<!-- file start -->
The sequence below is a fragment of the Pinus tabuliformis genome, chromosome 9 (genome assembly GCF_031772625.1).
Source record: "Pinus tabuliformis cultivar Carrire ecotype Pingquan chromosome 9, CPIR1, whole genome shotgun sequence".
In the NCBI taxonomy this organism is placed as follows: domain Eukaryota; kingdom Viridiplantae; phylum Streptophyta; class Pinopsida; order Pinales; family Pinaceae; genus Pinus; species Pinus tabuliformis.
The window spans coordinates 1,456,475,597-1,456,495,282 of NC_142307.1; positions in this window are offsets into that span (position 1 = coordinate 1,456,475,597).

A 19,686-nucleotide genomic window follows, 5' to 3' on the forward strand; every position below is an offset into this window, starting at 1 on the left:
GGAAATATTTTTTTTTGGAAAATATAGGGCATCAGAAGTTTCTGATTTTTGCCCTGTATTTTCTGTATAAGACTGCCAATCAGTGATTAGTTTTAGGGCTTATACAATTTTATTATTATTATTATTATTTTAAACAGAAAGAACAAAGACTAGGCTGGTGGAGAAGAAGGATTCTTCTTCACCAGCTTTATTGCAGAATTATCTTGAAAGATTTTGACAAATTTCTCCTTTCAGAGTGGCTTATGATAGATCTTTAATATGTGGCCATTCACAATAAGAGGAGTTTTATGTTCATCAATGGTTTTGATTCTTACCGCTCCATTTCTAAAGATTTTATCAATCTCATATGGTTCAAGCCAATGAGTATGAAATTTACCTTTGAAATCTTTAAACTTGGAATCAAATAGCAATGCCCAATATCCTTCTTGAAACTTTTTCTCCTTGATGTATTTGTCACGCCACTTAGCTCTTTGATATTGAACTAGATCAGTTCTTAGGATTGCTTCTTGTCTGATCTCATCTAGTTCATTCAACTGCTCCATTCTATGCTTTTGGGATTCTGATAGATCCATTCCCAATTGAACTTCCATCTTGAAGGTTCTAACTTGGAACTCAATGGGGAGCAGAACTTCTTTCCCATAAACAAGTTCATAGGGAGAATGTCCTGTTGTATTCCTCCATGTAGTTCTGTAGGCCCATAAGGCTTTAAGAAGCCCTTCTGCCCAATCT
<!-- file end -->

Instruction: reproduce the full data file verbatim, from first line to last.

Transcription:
The sequence below is a fragment of the Pinus tabuliformis genome, chromosome 9 (genome assembly GCF_031772625.1).
Source record: "Pinus tabuliformis cultivar Carrire ecotype Pingquan chromosome 9, CPIR1, whole genome shotgun sequence".
In the NCBI taxonomy this organism is placed as follows: domain Eukaryota; kingdom Viridiplantae; phylum Streptophyta; class Pinopsida; order Pinales; family Pinaceae; genus Pinus; species Pinus tabuliformis.
The window spans coordinates 1,456,475,597-1,456,495,282 of NC_142307.1; positions in this window are offsets into that span (position 1 = coordinate 1,456,475,597).

A 19,686-nucleotide genomic window follows, 5' to 3' on the forward strand; every position below is an offset into this window, starting at 1 on the left:
GGAAATATTTTTTTTTGGAAAATATAGGGCATCAGAAGTTTCTGATTTTTGCCCTGTATTTTCTGTATAAGACTGCCAATCAGTGATTAGTTTTAGGGCTTATACAATTTTATTATTATTATTATTATTTTAAACAGAAAGAACAAAGACTAGGCTGGTGGAGAAGAAGGATTCTTCTTCACCAGCTTTATTGCAGAATTATCTTGAAAGATTTTGACAAATTTCTCCTTTCAGAGTGGCTTATGATAGATCTTTAATATGTGGCCATTCACAATAAGAGGAGTTTTATGTTCATCAATGGTTTTGATTCTTACCGCTCCATTTCTAAAGATTTTATCAATCTCATATGGTTCAAGCCAATGAGTATGAAATTTACCTTTGAAATCTTTAAACTTGGAATCAAATAGCAATGCCCAATATCCTTCTTGAAACTTTTTCTCCTTGATGTATTTGTCACGCCACTTAGCTCTTTGATATTGAACTAGATCAGTTCTTAGGATTGCTTCTTGTCTGATCTCATCTAGTTCATTCAACTGCTCCATTCTATGCTTTTGGGATTCTGATAGATCCATTCCCAATTGAACTTCCATCTTGAAGGTTCTAACTTGGAACTCAATGGGGAGCAGAACTTCTTTCCCATAAACAAGTTCATAGGGAGAATGTCCTGTTGTATTCCTCCATGTAGTTCTGTAGGCCCATAAGGCTTTAAGAAGCCCTTCTGCCCAATCT